Finding that silver lining
Not many would disagree that this has been a wicked dry summer in Maine. Even my gardening friends in Canada have complained about the lack of rain there. Nothing like a dry summer to make gardeners sympathize with those folks out in California going on five years of drought.
While this may have some area gardeners thinking about researching the finer points of rain dancing or Zeriscape and planting drought-tolerant gardens, there is one item already in most local gardens that will actually benefit from our dry summer. And that is all our spring-flowering bulbs. Nothing defeats flowering bulbs faster than soggy soils.
It’s true, bulbs prefer it dry. Just look at where tulips and their cousins grow naturally, the arid mountainous areas of the Iberian Peninsula, through North Africa to Greece, the Balkans, Turkey, throughout the Levant (Syria, Israel, Palestinian Territories, Lebanon, Jordan) and Iran, north to Ukraine, southern Siberia and Mongolia, and east to the Northwest of China, according to Wikipedia.
I, for one, am expecting a spectacular display next spring from all my bulbs already in the ground. It kind of takes the sting out of a summer of frustration waiting for rain that never came. So enthused am I about the prospect that I am increasing my bulb order for even more blooms now that I realize the benefit of a summertime of dry earth for spring flowers. This knowledge will also dictate exactly where I will place those new bulbs in the coming weeks, just in case we get a wet summer next year. I’ll be planting bulbs in those high and dry spots with good sun exposure.
And I’ll situate clusters of different varieties of bulbs at the bases of deciduous shrubs. Last spring I noticed that those bare branches cried out for a colorful display, and offered the perfect backdrop for bulbs. Once those shrubs begin to fill out they will effectively help hide the fading bulb foliage.
According to one of my favorite sources for dependable heirloom bulbs, Old House Gardens (oldhousegardens.com), in addition to well-drained soil (improve clay soil or try raised beds), plant bulbs where they get good sun, fertilize regularly and allow foliage to ripen to yellow to recharge the bulbs for future years. OHG also recommends planting bulbs six to eight inches deep.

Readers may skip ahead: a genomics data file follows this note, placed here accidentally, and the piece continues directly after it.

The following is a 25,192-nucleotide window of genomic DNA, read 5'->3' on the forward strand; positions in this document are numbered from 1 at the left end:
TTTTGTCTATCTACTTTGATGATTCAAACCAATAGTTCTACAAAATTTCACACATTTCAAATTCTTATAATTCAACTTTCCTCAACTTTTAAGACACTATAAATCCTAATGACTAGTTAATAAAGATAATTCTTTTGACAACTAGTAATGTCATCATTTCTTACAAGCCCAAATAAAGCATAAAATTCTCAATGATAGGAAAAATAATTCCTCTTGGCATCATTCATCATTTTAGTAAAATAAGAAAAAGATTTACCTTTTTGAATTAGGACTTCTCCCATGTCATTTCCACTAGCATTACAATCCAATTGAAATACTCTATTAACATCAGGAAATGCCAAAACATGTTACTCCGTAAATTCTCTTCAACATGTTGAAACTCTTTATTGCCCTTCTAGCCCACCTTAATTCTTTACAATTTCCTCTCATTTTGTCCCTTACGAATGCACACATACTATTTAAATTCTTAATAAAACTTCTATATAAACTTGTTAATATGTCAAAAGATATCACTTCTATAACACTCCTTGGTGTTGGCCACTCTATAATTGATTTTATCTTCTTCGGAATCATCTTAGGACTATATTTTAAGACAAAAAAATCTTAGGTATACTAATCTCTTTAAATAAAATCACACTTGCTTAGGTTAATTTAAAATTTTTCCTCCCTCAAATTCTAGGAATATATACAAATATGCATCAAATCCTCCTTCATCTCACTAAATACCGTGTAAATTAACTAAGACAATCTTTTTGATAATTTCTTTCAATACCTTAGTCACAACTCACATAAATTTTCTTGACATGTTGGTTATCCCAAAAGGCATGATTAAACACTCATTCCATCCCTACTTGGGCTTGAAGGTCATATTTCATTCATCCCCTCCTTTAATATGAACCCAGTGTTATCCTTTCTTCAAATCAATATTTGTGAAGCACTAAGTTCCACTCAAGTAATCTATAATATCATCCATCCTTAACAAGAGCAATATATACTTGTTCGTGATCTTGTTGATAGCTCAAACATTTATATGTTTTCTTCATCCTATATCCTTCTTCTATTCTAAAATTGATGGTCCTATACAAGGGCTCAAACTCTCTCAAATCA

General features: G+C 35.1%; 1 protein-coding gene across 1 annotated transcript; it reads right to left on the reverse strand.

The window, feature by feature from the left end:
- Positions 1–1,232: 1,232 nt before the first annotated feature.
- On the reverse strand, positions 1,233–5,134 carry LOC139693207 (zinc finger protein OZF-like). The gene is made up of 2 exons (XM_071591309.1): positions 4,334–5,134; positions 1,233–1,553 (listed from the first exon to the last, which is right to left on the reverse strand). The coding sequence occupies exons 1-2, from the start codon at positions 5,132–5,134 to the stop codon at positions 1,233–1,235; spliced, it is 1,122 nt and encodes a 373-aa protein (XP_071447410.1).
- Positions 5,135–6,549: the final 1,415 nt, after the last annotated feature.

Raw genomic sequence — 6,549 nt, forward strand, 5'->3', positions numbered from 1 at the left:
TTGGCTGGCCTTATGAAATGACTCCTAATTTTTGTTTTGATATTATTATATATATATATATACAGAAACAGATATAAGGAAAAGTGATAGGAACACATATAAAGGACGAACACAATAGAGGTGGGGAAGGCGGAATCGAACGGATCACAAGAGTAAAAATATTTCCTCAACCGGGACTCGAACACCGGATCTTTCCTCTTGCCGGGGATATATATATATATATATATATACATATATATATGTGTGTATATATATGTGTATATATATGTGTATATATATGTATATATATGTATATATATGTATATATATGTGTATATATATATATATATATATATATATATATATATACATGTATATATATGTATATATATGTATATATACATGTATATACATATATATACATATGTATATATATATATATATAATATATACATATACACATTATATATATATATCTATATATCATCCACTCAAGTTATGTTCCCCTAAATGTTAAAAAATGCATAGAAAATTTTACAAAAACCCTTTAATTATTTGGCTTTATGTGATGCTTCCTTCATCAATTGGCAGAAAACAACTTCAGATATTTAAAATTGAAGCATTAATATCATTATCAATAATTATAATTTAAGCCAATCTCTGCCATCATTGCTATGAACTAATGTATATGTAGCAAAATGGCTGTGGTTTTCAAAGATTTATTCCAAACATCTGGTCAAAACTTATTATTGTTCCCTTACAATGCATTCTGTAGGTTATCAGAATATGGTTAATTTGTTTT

Older bulb varieties perennialize best, having been bred for gardens, not for the pot or cut-flower market. "Perennialize" means that the tulips, narcissus, crocus or other spring-flowering bulbs will produce blooms year after year, often multiplying (naturalize) planted bulbs as the years go by. Choosing “species” tulip varieties that are planted in favorable conditions is a reliable way to have bulbs that will perennialize and naturalize.
Most narcissus and crocus varieties provide years of blooms when planted in favorable conditions. However, when it comes to tulips — the true stars of spring displays, with blossoms in a rainbow of colors and forms — repeat years of bloom are usually not realistic. That is, unless species varieties are planted.
Among the choices on my order this year is the quirky fashionista of species tulips, "Acuminata," with red-tipped yellow petals. This spidery choice is estimated to have originated in the early 1700s, when “stilletto-petaled tulips like it were all the rage in the Ottoman Empire.” At 20 inches tall, this cold-hardy (Zone 4b-7a), late-blooming tulip is sure to make a colorful statement in the spring garden for years to come.
"Florentine" is another of my choices. It is a violet-scented, clear yellow species tulip with small almond-shaped blooms that nod in bud and open wide in the sun. This one dates to 1597, and was grown by Thomas Jefferson at Monticello. OHG’s catalog description suggests that this species tulip that is eight to 14 inches tall in bloom, can possibly “naturalize like a weed.” I don’t know about you, but I would be delighted to see a swath of these little gems take over come spring.
One variety of species tulip that has graced my spring display for years is the delicate "clusiana," with rosy red and white “peppermint sticks” of small blooms. It grows to about a foot tall, and will spread slowly as the years go by when planted in well-drained soil with full sun.
Another one on my list to plant this fall is "Elegans Rubra." With its almost savage beauty, this bright, dagger-petaled tulip was listed as a wild species in 19th-century catalogs. Though never found in the wild, it may well be a survivor from the early 1700s, when tulips much like it (and T. acuminata) ruled in the lavish gardens of the Ottoman Empire, according to the OHG catalog. This spectacular, lily-flowered tulip grows to 16 inches tall.
Though not a species, "Lac von Rhine" is a very rare survivor from the days of Tulipmania in the 1630s. This single-early, crown-shaped tulip of burgundy and ivory was once sold for enormous sums. Today it may still seem expensive – but what else can you own from 1620 that costs so little, asks the OHG catalog description. And with good care, this stunning 14-inch-tall tulip will multiply.
Any or all of these selections would work well in a naturalistic landscape or a formal one. as well. And they are sure to provide plenty of springtime cheer and color to any planting scheme next spring and for years to come. There is another benefit of planting and growing these heirloom bulbs. Often these older varieties fall by the wayside in favor of flashier, newer blooms, sometimes disappearing forever. But by growing them we can help save these heirlooms in our gardens. They truly can be the silver lining in our shared “cloud” of a dry summer.
(And yes, there still is time to order bulbs!)